Skip to main content

Tag: stress

Stress Awareness

You must have heard that April is Stress Awareness Month, and I’m sure it’s no newsflash to you that chronic stress isn’t going to help with balancing your hormones!

Feelings of stress, overwhelm and anxiety are on the rise. Especially for women, and especially women over 40.

It’s not surprising. We are all juggling like crazy. Family commitments, a fulfilling career and a social life, whilst also trying to look good and stay healthy, can lead to burning ourselves out.

If we don’t prioritise self-care, our overall health is going to suffer.

Here are my tips to keep stress under control.Practice self-care: Make time for activities that you enjoy and that help you relax, such as reading a book, taking a walk, or practicing meditation.

Get enough sleep: Lack of sleep can exacerbate stress, so make sure to prioritize a good night’s rest.

Exercise regularly: Physical activity can help reduce stress levels and boost our mood.

Connect with loved ones: Social support can be a great stress reliever, so spend time with friends and family.

When we get stressed, tired, or even nervous, our digestion doesn’t function properly, and certainly not optimally. It’s so important to slow down chewing and eating so you can have more energy and avoid bloating.

Stress impacts the vagus nerve, a long, cranial nerve that travels from the forehead to the pelvic floor. It has a massive impact on your digestive system and your stress response. It plays a particularly key role in how we feel and digest. It also has a significant impact on blood pressure and heart rate. It affects the adrenals, kidneys, and the amount of serotonin in the body.

We know that stress causes havoc with weight, digestion, fatigue, and brain function. The DUTCH (dried urine test for comprehensive hormones) test precisely measures the main stress and sex hormones and shows how much cortisol is being produced. Suffering from consistently high cortisol levels can cause oxidative stress and DNA damage. The amount of free cortisol will impact mood and energy, and liver and kidney function. This will also have an effect on sleep. There is an interconnected response with blood sugars, insulin production, and heart rate.

Would you like to order the DUTCH test to see what your hormones are doing and how stress may be contributing to your symptoms?

Email: trish@trishtuckermay.com

The Benefits of Yoga

Yoga, Nutritionalist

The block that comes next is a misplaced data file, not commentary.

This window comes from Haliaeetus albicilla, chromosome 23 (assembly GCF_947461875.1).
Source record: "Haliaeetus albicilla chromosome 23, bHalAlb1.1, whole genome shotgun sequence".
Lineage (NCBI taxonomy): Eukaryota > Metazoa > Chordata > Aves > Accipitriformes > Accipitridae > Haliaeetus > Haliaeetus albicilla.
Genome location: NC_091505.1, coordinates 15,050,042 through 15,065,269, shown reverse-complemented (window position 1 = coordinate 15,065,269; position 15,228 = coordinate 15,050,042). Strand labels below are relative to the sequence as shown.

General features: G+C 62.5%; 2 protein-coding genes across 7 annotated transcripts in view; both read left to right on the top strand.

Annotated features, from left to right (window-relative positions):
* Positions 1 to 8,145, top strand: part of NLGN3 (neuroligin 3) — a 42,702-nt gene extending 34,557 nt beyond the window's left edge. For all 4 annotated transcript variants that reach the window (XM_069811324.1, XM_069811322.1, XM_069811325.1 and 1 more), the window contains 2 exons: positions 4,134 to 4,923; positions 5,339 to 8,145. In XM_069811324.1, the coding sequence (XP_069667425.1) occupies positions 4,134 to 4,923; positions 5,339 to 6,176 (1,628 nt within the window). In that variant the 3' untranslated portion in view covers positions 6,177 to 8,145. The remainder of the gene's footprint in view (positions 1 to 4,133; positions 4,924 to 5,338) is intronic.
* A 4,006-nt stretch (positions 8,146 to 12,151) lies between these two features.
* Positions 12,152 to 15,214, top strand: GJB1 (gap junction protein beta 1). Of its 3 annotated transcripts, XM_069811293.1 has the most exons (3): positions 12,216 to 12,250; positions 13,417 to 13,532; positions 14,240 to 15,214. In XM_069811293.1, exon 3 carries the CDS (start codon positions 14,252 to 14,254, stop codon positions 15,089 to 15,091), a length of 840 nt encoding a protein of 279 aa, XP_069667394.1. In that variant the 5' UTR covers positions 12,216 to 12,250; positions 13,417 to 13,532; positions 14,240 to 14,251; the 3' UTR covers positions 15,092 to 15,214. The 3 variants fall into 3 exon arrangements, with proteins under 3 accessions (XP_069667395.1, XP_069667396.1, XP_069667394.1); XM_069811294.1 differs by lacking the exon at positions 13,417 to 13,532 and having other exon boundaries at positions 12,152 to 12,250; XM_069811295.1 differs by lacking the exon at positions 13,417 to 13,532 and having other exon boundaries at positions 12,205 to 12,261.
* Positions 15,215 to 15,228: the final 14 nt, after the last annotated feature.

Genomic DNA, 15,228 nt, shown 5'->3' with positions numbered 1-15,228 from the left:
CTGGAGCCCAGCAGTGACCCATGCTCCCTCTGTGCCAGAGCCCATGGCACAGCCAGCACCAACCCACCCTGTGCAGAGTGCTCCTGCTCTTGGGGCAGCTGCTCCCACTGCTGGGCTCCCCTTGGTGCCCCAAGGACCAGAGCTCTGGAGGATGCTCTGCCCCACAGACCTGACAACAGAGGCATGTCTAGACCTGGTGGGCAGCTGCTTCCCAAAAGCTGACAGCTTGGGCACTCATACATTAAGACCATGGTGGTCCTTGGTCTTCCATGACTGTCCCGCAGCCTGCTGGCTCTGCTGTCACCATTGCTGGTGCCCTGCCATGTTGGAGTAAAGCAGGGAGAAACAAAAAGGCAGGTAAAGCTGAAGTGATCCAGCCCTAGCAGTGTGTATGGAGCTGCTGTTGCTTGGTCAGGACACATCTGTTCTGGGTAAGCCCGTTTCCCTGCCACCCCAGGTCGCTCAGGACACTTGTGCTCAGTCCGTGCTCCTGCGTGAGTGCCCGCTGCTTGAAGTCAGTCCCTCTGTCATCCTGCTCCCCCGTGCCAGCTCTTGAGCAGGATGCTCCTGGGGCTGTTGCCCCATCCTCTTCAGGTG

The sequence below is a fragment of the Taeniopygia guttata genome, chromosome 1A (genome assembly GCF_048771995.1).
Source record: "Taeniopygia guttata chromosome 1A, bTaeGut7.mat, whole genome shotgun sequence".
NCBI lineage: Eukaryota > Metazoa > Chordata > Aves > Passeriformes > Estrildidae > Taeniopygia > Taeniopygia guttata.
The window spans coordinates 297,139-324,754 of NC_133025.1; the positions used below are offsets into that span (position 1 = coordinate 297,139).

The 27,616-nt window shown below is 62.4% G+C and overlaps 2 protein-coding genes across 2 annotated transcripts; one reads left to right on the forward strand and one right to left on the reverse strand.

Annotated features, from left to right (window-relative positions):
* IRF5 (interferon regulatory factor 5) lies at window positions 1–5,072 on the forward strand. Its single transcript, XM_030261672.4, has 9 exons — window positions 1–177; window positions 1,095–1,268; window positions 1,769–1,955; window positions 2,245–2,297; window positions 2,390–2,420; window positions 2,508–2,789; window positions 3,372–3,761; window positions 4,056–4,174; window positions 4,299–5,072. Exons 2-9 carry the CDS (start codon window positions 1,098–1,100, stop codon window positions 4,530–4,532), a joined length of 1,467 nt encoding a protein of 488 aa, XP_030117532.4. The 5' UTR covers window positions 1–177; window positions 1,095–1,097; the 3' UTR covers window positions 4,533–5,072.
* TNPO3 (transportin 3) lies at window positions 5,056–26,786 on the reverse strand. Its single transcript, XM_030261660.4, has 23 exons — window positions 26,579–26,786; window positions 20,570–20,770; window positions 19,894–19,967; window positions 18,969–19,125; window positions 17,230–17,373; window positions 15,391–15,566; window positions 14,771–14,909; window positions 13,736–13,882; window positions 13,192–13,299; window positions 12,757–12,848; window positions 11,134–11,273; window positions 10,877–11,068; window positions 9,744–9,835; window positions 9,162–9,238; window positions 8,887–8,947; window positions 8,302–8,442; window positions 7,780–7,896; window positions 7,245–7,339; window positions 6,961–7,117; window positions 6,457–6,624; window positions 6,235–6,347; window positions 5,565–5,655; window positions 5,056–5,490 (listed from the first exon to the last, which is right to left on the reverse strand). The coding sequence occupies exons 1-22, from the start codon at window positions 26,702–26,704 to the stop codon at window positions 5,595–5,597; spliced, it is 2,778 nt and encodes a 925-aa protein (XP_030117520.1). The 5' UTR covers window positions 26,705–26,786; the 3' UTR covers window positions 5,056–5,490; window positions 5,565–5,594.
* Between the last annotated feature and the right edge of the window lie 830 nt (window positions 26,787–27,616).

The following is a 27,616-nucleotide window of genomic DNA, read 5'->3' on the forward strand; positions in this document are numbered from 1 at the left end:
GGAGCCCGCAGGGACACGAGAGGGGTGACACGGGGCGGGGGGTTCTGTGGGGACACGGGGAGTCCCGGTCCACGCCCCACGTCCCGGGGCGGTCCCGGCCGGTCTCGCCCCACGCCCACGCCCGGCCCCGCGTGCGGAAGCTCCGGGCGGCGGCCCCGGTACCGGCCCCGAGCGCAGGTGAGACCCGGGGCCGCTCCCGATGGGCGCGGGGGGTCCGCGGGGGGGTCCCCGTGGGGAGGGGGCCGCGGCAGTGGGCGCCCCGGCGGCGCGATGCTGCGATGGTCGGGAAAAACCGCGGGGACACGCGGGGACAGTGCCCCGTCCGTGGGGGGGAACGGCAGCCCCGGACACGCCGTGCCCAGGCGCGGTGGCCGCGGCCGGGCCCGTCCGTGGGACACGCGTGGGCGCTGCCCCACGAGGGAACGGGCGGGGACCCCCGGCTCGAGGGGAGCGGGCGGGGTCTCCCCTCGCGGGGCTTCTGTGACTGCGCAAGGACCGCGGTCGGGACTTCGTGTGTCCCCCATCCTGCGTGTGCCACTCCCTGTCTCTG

Yoga is a disciplined Hindu exercise routine that focuses on breathing, posture, and mindfulness. The practice of yoga was initially founded in ancient India and is a part of Hindu religious practices. It has grown in popularity and is now practiced by a large population of people searching for health and mental peace.
The main goal of practicing yoga is to attain “moksha,” which means “liberation.” According to many yoga gurus, there are five main goals or elements of yoga. These five main elements are:
Yoga, award winning nutritionist

  • Being disciplined toward attaining a goal
  • Controlling your body movements
  • Controlling your mind
  • Connecting with your spiritual self
  • Attaining the highest level of self-awareness
  • Yoga provides a lot of benefits to our body, health, and mind. Here are just a few of them.

 

  1. It improves your body’s flexibility.

Yoga can help make you more flexible and agile, especially with regular practice yoga. This flexibility can help prevent injuries or strain and help relieve muscle and nerve pain.

  1. It helps build muscle strength.

With regular practice, yoga can also help build muscle strength and tone. This strengthening of our muscles can also help protect us against pain and various diseases like arthritis.

  1. It improves your posture.

Yoga can help improve your posture, preventing backaches and neck pains and strain. Young yoga practitioners have also reported an increase in height due to the improvement in their posture. A straight spine can balance your whole body much more easily than a spine that lacks good posture. Poor posture can cause your body to strain and cause you to feel lazy and tired. It also puts you at higher risk for degenerative arthritis of the spine.

  1. It improves the overall health of your bones.

Yoga can help improve your bone strength and health and prevent breaks or fractures.

  1. It regulates the circulation of your blood flow.

Regular yoga practice can help improve the circulation of your blood flow, especially in your feet and hands. This prevents your body from swelling or becoming inflamed. A healthy and regulated flow of blood in your body encourages overall better health. It also helps provide oxygen to your lungs and regulate the transfer of oxygen to your tissues by boosting the level of red blood cells and haemoglobin in your body. All of this can help reduce your risk of stroke and other forms of heart diseases and illnesses.

  1. It lowers stress levels.

Yoga brings you mental peace by helping you manage your stress levels through deep breathing exercises and practiced mindfulness.

  1. It helps maintain your blood pressure.

Regular yoga practice has been found to be greatly beneficial in maintaining your body’s blood pressure.

  1. It helps in regulating your adrenal glands.

Yoga can help lower your cortisol levels, helping to regulate the functioning of your adrenal glands. Healthy adrenal glands can help you in losing weight and maintaining overall health.

If you would like to learn more about my 8-week gut healing and hormone balancing program, click here
Yours in health and wellness,
Trish Tucker-May